Q What are the best ways to quantify the performance of cells with critical quality attributes (CQAs) to make decisions on optimizing the cell manufacturing process, and can these tests be integrated into closed processes?
NM: It’s a great – and complex – question. You must have clear metrics of the functionality of your cells, independent of your process. The specific CQAs will vary depending on what type of cell or gene therapy you are producing. As to whether those tests can be integrated into closed processes, I certainly would like to see that, but it’s difficult. Depending on what the assay is you may be able to incorporate some of those into these processes, particularly if they’re protein-based, as a functional readout.
Q Is starting material variability typically a challenge to the processes?
YJ: It is a real challenge, in our experience. We’re dealing with healthy donors but, even then, the content of the product varies so much. Some people may have 20% CD3, while others may have 40%.
NM: I agree. It is important to map things out carefully. Again, defining success criteria for a technology and then evaluating multiple samples in your process development to make sure that, despite any variation that you see, the process is still going to meet your success criteria.
Q How do you balance flexibility to enable process development and support a range of cell types versus wanting to move to commercial-scale manufacture and minimize your capital expenditure?
SE: As other panelists have noted, it’s important to test the system with various cells during process development. The use of clinical subject material during development will give a lot of opportunities to design the process to meet the needs of different patient populations as well. Without the patient material, it becomes very difficult to design a process that could accommodate various patients. As we discussed earlier, patient cells are not easily replaceable so having a highly reliable commercial unit is a high priority.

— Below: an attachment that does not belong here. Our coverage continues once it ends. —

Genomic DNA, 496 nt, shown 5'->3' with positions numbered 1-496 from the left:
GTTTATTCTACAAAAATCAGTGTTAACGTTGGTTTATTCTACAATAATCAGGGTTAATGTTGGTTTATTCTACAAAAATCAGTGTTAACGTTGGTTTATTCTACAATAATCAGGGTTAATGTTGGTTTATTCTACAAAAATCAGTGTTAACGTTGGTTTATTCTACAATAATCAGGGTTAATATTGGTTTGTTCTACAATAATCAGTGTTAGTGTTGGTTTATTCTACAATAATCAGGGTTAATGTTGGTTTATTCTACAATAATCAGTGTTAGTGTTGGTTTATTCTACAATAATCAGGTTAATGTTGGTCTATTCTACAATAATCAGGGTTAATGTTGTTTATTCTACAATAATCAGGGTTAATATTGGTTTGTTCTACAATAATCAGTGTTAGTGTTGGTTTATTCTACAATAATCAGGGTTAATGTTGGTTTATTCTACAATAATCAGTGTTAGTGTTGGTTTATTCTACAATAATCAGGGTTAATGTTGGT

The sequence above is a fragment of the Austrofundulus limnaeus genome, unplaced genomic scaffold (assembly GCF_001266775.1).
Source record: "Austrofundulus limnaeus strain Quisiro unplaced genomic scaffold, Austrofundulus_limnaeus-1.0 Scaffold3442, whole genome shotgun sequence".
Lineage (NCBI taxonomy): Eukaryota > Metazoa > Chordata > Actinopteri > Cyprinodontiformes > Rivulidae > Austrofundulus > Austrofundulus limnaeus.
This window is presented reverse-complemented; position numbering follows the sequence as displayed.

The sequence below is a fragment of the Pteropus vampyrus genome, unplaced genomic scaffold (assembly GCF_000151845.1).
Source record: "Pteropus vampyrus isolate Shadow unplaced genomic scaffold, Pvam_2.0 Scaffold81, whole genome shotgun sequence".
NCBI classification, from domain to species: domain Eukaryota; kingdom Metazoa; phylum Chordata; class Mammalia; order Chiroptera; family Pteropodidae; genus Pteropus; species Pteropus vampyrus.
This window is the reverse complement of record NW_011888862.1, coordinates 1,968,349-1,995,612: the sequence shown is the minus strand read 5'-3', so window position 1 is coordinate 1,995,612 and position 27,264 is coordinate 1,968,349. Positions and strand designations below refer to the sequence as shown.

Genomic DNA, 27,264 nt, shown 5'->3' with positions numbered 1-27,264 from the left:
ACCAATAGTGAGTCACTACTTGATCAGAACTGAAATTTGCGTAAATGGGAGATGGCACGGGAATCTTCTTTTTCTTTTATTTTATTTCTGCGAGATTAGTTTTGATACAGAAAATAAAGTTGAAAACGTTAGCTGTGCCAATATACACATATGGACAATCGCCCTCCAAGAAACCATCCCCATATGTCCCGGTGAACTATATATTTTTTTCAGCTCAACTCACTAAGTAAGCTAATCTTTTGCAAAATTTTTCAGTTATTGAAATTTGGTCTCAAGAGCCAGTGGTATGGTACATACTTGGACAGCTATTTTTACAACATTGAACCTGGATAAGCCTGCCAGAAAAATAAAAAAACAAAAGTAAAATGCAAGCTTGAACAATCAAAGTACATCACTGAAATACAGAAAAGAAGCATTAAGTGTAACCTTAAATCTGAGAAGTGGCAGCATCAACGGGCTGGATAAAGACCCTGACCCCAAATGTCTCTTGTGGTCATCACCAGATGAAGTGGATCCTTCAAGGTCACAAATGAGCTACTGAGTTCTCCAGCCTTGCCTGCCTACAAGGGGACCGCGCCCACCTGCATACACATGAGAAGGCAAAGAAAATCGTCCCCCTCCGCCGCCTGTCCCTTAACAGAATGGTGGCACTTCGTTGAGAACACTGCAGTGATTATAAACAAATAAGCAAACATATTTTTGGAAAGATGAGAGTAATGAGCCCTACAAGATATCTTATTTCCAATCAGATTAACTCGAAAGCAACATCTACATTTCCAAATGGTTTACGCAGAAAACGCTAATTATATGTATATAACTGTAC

Q Could you share your vision for the further evolution of tools and processes for CAR T cell therapy manufacture?
NM: I think the future is being able to hook up these modular systems together directly. Or having robotic systems that can move your bag between systems. Sitting on top of this is integration with analytical tools that can be taking real-time measurements, and ultimately having this all controlled through predictive modeling and AI. That removes a lot of human error from the process.
SE: I agree with Nathan that seamless integration with each unit operation is a key goal. The technology should also accommodate scale-up of manufacturing with high quality, and meet the need for high-demand scenarios. Keeping cost of goods low is also key for cell therapy manufacture. Manual processes are highly costly, which limits availability for patients.
YJ: I think two pathways are evolving for autologous, as the CAR design gets more efficient, so there will be more decentralized work – maybe all-in-one or even microfluidic tools can be developed for the manufacturing of autologous CAR T. Allogeneic CAR T cell production tends to be more centralized, and we need to figure out a way to scale up the manufacturing so that the product is ready for use whenever patients need it.
Authorship & Conflict of Interest
Contributions: All named authors take responsibility for the integrity of the work as a whole, and have given their approval for this version to be published.
Disclosure and potential conflicts of interest: Y Ji is an employee of Thermo Fisher Scientific. N Moore declares stock options in Takeda Pharmaceuticals. He also has patents with Draker and Takeda Pharmaceuticals for multiple cell bioprocessing tools. The authors declare that they have no other conflicts of interest.
Funding declaration: The authors received no financial support for the research, authorship and/or publication of this article.
Article & copyright information
Copyright: Published by Cell and Gene Therapy Insights under Creative Commons License Deed CC BY NC ND 4.0 which allows anyone to copy, distribute, and transmit the article provided it is properly attributed in the manner specified below. No commercial use without permission.
Attribution: Copyright © 2021 Thermo Fisher Scientific. Published by Cell and Gene Therapy Insights under Creative Commons License Deed CC BY NC ND 4.0.
Article source: This article is a transcript of a previously published webinar, which can be found here.
Webinar published: Jun 29 2021; Publication date: Sep 14 2021.